Tuesday, September 30, 2008

MEET ME IN THE LAND OF HOPE AND DREAMS: Last year, it was a rollercoaster ride for a team that finally reestablished Philadelphia as a two-sport town, one that was thrilled to make the playoffs and from which we didn't expect a championship yet. This year, however, they're into full mojo reversal with a Mitch Williams appearance, and the expectations are higher. Much higher. And so, reusing a literary device one more time ...

The fundamentals we use to measure this Phillies team's strength are whether we are living up to that fundamental promise that has made this city great - a promise that is the only reason I am typing here tonight.

Because in the faces of those young players who came up from Scranton Wilkes-Barre and Reading, I see Garry Maddox, who was traded over here from San Francisco for Willie Montanez, marched in Ozark's Army, and was rewarded by a grateful city with the chance to go to the playoffs six times in eight years.

In the face of that young college student (wearing a t-shirt saying "College") who sleeps just three hours after attending a night game, I think about my dad, who grew up a Yankees fan but raised my brother and me in the red and white, who once turned to reluctant support for Ricky Jordan but was still able to keep our partial season ticket plan through the years so that we are now attending half this year's playoff games.

When I listen to another fan tell me that Kyle Kendrick was shut down, I remember all those men and women in South Philadelphia who I stood by and cheered with a decade ago when it was Matt Beech, Garrett Stephenson and Carlton Loewer we were complaining about.

A city of boo-ers? Tell that to the proud fans of 1986 who, 20 games out of first, kept showing up every day and cheering as hard as ever when the Mets came into try to clinch in September, because we knew there was nothing that would suck more than seeing them celebrate on our artificial turf. (And we swept them.) Tell that to the fans that suffered through 1964 and didn't see a playoff game between 1950 and 1976, or 1915 and 1950. These are not boo-ers. They work hard and give back and keep going. These are the Phillies fans that I know.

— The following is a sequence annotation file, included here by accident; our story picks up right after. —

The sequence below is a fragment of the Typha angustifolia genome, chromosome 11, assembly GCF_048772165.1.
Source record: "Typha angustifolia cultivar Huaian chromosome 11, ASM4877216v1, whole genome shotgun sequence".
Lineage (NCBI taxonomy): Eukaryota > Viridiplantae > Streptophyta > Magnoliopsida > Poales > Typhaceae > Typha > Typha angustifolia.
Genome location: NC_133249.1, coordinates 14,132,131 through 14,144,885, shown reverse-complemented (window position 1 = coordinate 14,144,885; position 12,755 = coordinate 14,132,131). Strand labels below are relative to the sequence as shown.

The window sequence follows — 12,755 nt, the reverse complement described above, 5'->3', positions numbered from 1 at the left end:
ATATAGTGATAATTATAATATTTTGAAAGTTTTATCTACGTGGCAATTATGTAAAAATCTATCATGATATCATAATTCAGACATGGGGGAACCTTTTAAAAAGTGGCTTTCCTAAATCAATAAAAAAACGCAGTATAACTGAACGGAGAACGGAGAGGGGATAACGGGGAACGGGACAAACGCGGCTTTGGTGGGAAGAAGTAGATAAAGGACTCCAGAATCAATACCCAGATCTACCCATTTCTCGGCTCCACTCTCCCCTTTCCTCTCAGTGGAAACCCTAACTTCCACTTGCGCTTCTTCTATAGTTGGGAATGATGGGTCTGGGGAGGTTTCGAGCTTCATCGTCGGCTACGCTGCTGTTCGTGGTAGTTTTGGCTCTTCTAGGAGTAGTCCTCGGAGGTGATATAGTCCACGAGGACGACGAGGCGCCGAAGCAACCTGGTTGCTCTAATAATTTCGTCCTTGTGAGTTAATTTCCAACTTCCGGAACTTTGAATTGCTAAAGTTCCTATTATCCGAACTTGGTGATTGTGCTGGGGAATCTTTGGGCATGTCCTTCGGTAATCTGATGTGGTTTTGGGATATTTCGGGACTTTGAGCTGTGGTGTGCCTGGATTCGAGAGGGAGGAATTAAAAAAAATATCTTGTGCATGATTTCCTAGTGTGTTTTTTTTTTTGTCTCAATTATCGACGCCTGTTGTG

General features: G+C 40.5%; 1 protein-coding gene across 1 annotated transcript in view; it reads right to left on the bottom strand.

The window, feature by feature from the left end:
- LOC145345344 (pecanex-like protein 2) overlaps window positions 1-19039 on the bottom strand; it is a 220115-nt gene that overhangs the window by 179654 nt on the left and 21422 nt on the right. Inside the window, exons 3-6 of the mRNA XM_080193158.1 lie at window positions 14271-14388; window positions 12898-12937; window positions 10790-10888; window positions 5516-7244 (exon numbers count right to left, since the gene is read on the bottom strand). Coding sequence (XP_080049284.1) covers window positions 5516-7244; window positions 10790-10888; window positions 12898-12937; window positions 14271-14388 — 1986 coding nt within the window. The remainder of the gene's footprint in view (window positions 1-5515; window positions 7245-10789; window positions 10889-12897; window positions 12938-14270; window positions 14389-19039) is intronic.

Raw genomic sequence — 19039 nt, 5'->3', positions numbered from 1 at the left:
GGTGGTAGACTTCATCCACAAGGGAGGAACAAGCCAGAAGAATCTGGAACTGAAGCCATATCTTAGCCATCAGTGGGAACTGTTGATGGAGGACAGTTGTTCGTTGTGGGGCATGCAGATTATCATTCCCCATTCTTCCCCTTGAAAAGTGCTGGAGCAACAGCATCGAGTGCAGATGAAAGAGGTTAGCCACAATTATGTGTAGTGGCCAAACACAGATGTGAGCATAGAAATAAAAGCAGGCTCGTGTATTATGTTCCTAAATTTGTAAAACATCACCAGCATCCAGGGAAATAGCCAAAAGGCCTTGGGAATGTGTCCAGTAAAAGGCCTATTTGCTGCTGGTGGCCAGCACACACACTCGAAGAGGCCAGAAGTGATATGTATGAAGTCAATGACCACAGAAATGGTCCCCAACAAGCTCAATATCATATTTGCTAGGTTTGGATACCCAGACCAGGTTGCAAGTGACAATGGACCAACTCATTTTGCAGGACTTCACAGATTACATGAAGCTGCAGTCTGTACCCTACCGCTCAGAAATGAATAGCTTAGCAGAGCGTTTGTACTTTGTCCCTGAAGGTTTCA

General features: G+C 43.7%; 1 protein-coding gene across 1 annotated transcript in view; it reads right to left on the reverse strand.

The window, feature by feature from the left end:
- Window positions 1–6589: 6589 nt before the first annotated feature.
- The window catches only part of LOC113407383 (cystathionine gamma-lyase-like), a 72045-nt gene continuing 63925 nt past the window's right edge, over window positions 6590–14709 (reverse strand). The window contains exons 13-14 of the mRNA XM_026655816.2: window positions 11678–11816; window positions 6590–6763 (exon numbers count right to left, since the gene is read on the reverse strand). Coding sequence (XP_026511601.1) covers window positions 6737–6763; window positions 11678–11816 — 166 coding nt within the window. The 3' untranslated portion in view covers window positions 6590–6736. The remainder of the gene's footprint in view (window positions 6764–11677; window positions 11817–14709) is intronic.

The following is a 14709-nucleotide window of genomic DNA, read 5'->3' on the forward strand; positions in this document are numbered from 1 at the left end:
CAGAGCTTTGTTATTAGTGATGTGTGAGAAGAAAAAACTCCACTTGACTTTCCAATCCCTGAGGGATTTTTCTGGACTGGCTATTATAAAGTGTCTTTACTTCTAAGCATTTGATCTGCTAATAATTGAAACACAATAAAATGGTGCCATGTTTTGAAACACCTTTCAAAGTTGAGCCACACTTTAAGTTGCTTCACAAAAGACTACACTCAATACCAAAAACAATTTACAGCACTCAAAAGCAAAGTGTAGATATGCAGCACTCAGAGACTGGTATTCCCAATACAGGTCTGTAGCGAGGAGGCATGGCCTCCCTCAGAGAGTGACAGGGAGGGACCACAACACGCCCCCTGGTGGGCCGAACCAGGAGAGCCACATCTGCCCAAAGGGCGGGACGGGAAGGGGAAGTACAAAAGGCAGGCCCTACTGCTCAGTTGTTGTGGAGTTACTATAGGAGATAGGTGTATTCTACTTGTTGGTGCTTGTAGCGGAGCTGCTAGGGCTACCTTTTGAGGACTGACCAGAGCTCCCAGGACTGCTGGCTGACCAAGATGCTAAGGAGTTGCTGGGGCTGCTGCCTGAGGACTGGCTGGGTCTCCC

It's not because Bob Uecker doesn't care. It's because Bob Uecker doesn't get it.

I don't know what kind of lives Bob Uecker thinks that Phillies fans lead, but this has been mine. These are my heroes. Theirs are the stories that shaped me. And it is on their behalf that I will be cheering my ass off to keep the promise alive as a Phillies fan.

What is that promise? It's a promise that says each of us has the freedom to boo whenever we want, but for whatever reason always treat Pat Burrell with dignity and respect no matter how badly he slumps.

It's a promise that says that beer prices at Citizens Bank Park can keep going up, but that the organization has an obligation to make said beer plentifully available, and with a decent selection too.

Ours is a promise that says Pat Gillick cannot solve all our problems, but what he should do is that which we cannot do for ourselves - protect us from overpriced middle relievers and provide Jamie Moyer a decent pension; keep our outfield healthy and our stolen base attempts safe; invest in young arms and young ballgirls and young fans in the next generation.

Our team's ownership should work for us, not against us. It should help us, not hurt us. It should ensure playoff seats not just for those with the most money and influence, but for every fan who's willing to camp out.

That's the promise of the Phillies - the idea that we are responsible for our behavior when they lose, but that we also rise or fall as one city. We are the franchise of Schmidt. We are the franchise of Carlton. We are the franchise of Tug McGraw. So don't tell me that Phillies can't win in October. Don't tell me that Phillies won't win tight games and close out leads. The Nick Leyva-John Felske-Larry Bowa managerial policy squandered the legacy that a magical run from 1976-1983 had built, and we are here to restore that legacy. Phillies in four.

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